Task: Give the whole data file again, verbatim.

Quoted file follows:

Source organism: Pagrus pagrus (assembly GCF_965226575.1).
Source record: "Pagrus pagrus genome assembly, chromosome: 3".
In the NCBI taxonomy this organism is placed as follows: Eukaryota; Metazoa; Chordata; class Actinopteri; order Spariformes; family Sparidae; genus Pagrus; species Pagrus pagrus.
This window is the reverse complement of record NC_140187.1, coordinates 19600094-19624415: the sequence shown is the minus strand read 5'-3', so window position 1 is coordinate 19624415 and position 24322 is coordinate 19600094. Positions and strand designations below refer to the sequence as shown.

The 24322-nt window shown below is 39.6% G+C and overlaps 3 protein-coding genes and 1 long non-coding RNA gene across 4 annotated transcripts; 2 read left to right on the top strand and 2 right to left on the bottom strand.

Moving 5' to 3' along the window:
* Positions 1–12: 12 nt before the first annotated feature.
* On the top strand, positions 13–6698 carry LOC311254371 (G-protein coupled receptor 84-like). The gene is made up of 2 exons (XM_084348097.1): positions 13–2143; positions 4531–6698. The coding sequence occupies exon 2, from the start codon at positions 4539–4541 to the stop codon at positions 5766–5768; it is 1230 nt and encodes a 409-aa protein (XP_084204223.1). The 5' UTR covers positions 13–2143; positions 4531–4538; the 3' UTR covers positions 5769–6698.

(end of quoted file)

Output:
Source organism: Pagrus pagrus (assembly GCF_965226575.1).
Source record: "Pagrus pagrus genome assembly, chromosome: 3".
In the NCBI taxonomy this organism is placed as follows: Eukaryota; Metazoa; Chordata; class Actinopteri; order Spariformes; family Sparidae; genus Pagrus; species Pagrus pagrus.
This window is the reverse complement of record NC_140187.1, coordinates 19600094-19624415: the sequence shown is the minus strand read 5'-3', so window position 1 is coordinate 19624415 and position 24322 is coordinate 19600094. Positions and strand designations below refer to the sequence as shown.

The 24322-nt window shown below is 39.6% G+C and overlaps 3 protein-coding genes and 1 long non-coding RNA gene across 4 annotated transcripts; 2 read left to right on the top strand and 2 right to left on the bottom strand.

Moving 5' to 3' along the window:
* Positions 1–12: 12 nt before the first annotated feature.
* On the top strand, positions 13–6698 carry LOC311254371 (G-protein coupled receptor 84-like). The gene is made up of 2 exons (XM_084348097.1): positions 13–2143; positions 4531–6698. The coding sequence occupies exon 2, from the start codon at positions 4539–4541 to the stop codon at positions 5766–5768; it is 1230 nt and encodes a 409-aa protein (XP_084204223.1). The 5' UTR covers positions 13–2143; positions 4531–4538; the 3' UTR covers positions 5769–6698.